Coenzyme NAD+ Has Potential to Postpone Aging
Author: University of Copenhagen The Faculty of Health and Medical Sciences : Contact: healthsciences.ku.dk
Synopsis and Key Points:
Researchers find the substance NAD+ bridges gap between two main aging theories, repairs to the DNA and poor functioning mitochondria.
The coenzyme NAD+ plays a main role in aging processes. In mice and roundworm adding the substance can both extend life and postpone the onset of aging processes. New research conducted at the Center for Healthy Aging and the American National Institute of Health shows that this new knowledge will eventually be able to help patients with Alzheimer's and Parkinson's disease.
Nicotinamide adenine dinucleotide (NAD) is a coenzyme found in all living cells. The compound is a dinucleotide, because it consists of two nucleotides joined through their phosphate groups. One nucleotide contains an adenine base and the other nicotinamide. Nicotinamide adenine dinucleotide exists in two forms, an oxidized and reduced form abbreviated as NAD+ and NADH respectively.
As we live longer and longer, a lot of people are occupied with their state of health and, not least, quality of life in old age. Therefore, researchers all over the world are trying to understand aging mechanisms, as this knowledge may eventually help to postpone physical aging and extend life. None of the existing explanations of physical aging are able to explain all the biological aspects of human aging.
Substance Bridges Gap
Previous research has shown that a main process in aging is the capacity of the cells to keep our genes, our DNA, more or less intact. However, changes in the cells' power stations, the mitochondria, also affect aging processes. An international team of researchers from the Center for Healthy Aging at the University of Copenhagen and the National Institute of Health in the United States has shown that the substance NAD+ bridges the gap between two main aging theories - repairs to the DNA and poor functioning mitochondria. The results have just been published in the leading journal Cell Metabolism.
'Our new study shows an age-dependent decrease in the level of NAD+, and this decrease is far greater for organisms with early aging and a lack of DNA repairs. We were surprised to see that adding NAD+ postponed both the aging processes of the cells and extended life in worms and in a mouse model', says Professor Vilhelm Bohr from the Center for Healthy Aging and the National Institute of Health.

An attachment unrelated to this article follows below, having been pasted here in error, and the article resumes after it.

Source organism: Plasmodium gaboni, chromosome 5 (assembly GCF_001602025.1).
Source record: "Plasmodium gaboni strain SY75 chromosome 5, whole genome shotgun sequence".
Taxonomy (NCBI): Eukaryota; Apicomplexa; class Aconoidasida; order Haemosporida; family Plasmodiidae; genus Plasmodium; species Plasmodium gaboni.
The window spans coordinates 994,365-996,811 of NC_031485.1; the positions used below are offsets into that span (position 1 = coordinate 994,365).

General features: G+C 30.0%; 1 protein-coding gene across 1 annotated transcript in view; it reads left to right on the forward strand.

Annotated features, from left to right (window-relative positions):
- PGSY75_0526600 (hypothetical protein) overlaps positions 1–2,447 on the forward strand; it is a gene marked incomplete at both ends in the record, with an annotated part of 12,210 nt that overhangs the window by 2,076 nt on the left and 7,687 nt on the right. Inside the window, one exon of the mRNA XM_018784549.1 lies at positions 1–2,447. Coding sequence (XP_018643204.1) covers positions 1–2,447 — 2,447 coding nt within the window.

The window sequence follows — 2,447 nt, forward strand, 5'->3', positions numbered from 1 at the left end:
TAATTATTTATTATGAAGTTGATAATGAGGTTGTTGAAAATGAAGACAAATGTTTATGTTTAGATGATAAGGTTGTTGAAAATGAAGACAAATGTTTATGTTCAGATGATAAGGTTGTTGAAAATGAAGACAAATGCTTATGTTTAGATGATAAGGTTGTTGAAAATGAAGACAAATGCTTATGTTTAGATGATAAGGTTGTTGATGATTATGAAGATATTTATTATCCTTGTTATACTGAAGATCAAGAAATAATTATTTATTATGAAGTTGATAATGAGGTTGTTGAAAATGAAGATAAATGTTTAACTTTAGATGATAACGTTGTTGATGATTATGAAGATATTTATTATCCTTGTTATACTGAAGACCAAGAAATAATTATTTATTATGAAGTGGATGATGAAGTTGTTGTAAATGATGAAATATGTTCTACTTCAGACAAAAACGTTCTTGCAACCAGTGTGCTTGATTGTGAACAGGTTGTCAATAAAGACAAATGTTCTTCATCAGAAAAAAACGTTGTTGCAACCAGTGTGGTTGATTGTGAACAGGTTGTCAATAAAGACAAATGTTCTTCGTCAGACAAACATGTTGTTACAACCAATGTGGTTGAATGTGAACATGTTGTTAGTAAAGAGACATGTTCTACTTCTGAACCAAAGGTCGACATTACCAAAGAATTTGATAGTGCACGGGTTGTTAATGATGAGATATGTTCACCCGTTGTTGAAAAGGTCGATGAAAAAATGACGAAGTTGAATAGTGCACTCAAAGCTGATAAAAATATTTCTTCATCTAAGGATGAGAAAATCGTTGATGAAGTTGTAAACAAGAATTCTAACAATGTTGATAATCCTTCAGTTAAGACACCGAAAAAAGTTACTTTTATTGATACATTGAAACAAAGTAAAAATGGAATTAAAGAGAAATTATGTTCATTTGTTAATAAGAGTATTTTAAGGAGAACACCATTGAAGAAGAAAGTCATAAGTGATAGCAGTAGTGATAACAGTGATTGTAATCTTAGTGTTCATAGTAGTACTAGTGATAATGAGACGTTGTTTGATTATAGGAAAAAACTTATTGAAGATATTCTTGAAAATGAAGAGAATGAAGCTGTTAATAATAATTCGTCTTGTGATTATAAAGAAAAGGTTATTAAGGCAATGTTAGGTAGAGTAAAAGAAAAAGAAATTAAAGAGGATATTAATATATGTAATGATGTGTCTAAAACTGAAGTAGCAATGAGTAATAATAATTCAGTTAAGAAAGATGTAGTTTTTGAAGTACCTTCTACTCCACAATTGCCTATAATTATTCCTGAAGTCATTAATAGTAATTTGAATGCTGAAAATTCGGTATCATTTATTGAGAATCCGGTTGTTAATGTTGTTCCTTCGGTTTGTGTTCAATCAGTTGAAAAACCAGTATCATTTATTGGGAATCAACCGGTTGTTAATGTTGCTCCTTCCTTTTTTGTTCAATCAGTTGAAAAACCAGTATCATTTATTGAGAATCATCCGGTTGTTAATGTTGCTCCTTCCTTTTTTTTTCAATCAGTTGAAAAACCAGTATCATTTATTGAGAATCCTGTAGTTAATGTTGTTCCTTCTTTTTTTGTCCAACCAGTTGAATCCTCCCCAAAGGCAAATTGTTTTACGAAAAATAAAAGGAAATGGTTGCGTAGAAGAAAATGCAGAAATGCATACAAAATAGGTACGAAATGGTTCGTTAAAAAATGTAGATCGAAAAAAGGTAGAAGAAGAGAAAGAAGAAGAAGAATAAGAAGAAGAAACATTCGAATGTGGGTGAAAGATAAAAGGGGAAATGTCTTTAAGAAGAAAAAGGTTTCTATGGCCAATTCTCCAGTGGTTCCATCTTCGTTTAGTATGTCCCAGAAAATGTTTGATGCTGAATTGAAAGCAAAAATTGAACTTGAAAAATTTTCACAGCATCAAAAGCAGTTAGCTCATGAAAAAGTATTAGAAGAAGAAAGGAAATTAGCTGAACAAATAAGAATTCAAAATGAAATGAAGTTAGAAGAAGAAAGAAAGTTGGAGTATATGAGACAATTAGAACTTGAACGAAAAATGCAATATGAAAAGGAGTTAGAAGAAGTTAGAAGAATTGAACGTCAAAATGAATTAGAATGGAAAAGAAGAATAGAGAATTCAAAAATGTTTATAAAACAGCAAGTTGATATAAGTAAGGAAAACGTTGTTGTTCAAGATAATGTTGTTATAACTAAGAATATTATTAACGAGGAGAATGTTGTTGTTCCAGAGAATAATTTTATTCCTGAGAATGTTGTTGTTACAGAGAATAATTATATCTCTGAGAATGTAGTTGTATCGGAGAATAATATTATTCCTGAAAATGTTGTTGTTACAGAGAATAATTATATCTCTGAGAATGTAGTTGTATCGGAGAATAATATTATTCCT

The researchers have bred mice and roundworm with the illness Ataxia telangiectasia, A-T, for the purpose of the study. In A-T patients the part of the brain that is responsible for coordination gradually degenerates, DNA repairs are lacking, and they experience other symptoms characteristic of early aging.
Adding NAD+ Postpones Aging
'We know from previous studies that a drop in the level of NAD+ results in metabolism errors, neurodegeneration and aging, but the underlying mechanisms remain unclear to us. Our new study stresses that the substance NAD+ plays a main role both in maintaining the health of the cells' power stations and in their capacity for repairing the genes', says Professor Vilhelm Bohr.
The study also indicates that damage to the DNA can result in poor functioning mitochondria, and that this can lead to increasing neurodegeneration in A-T patients. Adding the substance NAD+ can stop the damage to the mitochondria.
Help for Patients in the Future
Even though the researchers have only examined the effect of the substance on model organisms and not administered the substance to patients, they expect to see the same effect in humans, as the cell repair mechanisms are universal for the cells of all living organisms. Understanding the universal mechanisms at cell level is key to understanding human aging and why we become more susceptible to illness as we grow older. Hopefully, this new knowledge will be able to help postpone physical aging processes and prevent illnesses such as Alzheimer's and Parkinson's disease.
- The research conducted at the Center for Healthy Aging has received funding from Nordea-fonden.
- Paper in Cell Metabolism: www.cell.com/cell-metabolism/fulltext/S1550-4131(16)30482-X
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